What You Need 2-1/2 cups of All-purpose Flour 1 teaspoon of Baking Soda 1 teaspoon Fine Salt 16 tablespoons Unsalted Butter, room temperature 1-1/2 cup Granulated Sugar 2 Large Eggs 2-1/2 cups Sweetened Shredded Coconut 2-1/2 cups Roughly Chopped Almonds or Pecans 3 cups Semisweet Chocolate Chips (plus 1 Extra Chocolate Chip Per Cookie)


How To Cook

Preheat oven to 350°F and prepare 2 or 3 sheet pans with parchment or Silpat liners. In a medium bowl, whisk together flour, baking soda, and salt; set aside


In the bowl of a stand mixer fitted with a paddle attachment, cream butter and sugar until fluffy. Add eggs, one at a time, and mix until fully combined. Add the flour mixture and mix just until combined. Add coconut, almonds, and chocolate chips.


Using a cookie scoop, portion out 12 cookies per pan, leaving space between each. Flatten each cookie slightly with the palm of your hand and press one chocolate chip on top of each cookie. Bake in preheated 350°F oven for 10 minutes. Remove pans from the oven and set on a rack, Cool cookies on the pans for 10 minutes before transferring to a rack to cool completely. Important note: As soon as the cookies are cool, store them in an airtight container to preserve their chewiness. | (en)Courage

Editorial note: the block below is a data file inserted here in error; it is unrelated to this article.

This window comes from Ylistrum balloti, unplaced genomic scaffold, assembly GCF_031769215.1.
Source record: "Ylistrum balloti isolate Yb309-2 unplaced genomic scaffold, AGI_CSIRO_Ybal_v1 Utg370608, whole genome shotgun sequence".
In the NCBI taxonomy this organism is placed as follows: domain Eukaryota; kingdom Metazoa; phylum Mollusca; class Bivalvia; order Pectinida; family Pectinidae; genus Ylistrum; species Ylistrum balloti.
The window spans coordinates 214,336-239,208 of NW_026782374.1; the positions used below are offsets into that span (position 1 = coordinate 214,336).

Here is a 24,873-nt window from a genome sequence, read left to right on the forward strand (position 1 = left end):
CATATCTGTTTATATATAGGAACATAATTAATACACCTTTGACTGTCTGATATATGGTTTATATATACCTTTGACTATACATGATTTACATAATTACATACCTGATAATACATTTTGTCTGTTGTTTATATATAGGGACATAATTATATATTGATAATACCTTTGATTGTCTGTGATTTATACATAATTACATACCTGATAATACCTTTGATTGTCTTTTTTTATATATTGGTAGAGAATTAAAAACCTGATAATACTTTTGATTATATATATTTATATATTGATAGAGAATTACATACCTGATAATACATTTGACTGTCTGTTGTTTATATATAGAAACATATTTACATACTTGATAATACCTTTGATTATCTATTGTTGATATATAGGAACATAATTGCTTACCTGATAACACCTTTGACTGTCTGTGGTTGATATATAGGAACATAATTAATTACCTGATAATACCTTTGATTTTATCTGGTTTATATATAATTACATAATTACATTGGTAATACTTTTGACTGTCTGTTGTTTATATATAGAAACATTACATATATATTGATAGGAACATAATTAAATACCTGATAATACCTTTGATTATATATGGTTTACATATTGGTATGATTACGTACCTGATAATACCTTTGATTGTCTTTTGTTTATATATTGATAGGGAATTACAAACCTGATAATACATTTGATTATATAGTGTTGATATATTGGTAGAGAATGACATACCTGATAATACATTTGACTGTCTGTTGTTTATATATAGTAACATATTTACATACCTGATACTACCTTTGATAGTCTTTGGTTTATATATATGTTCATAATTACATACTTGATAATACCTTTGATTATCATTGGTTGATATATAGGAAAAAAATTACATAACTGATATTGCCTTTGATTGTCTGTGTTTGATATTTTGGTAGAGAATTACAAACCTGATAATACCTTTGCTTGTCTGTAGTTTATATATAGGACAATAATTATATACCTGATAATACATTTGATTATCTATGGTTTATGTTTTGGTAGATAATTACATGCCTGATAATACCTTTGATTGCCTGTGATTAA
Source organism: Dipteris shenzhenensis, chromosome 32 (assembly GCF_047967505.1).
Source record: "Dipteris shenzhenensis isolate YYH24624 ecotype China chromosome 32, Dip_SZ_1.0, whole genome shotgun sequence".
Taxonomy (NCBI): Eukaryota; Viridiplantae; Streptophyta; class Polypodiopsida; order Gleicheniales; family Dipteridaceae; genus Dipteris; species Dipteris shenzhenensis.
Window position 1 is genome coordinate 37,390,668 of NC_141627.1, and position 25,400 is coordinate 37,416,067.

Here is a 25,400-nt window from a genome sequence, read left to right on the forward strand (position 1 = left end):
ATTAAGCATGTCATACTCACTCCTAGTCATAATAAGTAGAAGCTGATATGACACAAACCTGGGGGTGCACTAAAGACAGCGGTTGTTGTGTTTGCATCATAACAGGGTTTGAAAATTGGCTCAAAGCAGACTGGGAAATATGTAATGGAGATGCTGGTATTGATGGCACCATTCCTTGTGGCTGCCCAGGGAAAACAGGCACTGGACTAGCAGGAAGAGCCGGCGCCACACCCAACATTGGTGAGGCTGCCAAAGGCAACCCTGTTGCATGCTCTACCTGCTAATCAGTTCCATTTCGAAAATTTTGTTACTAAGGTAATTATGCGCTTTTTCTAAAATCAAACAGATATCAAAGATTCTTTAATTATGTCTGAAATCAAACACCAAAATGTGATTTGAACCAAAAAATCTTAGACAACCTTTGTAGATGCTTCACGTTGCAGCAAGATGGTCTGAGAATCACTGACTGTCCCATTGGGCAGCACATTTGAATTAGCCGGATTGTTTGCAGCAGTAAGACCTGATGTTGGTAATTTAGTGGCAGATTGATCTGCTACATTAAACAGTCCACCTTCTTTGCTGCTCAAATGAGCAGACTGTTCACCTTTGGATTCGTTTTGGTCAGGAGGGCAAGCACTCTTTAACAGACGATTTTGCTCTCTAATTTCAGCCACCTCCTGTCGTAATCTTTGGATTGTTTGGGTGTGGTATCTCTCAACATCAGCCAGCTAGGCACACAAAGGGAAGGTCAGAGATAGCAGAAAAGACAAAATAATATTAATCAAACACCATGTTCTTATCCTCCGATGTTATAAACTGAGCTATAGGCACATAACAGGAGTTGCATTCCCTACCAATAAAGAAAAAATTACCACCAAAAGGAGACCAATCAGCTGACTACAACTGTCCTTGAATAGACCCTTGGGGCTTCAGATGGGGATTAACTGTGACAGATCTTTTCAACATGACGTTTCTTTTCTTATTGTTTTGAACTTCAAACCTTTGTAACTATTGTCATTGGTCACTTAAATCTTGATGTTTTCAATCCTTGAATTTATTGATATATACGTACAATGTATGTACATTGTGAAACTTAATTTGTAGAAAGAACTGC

Student Interests

STUDENTS IN SCHOOL BALANCING WORK AND HOMEWORK We talked to three students at Trinity Christian High School - Keagan Satchel, Wesley Wilcox and Noah Kramer. We asked them some questions about how they do their best to balance work and school and below are their responses.

Why do you have a job? K: I have a job because I have always seen others work hard at their jobs to make money and I have always wanted to experience that myself, so I can be more ready for the future. Also I really just wanted to have money, so I could do fun things and treat/thank others for what they have done for me. W: I got a job as soon as I could, legally, and have been working for my dad's construction company since I was a kid. I was raised to be a hard worker and to work for the things I wanted. I get so much happiness from being able to buy my friends food or even buy a ridiculously expensive stereo for my truck. N: I have a job mainly because I want to take on more responsibilities, as well as learn good work ethics.

Where do you work? K: I work at a recreation rental store. We rent out bikes and kayaks and electric bikes and things like that. W: I got hired at a burger place on February 16 of this year and I have been working there since then and I truly enjoy it. At least most of the time! N: I work at a local fast-food chain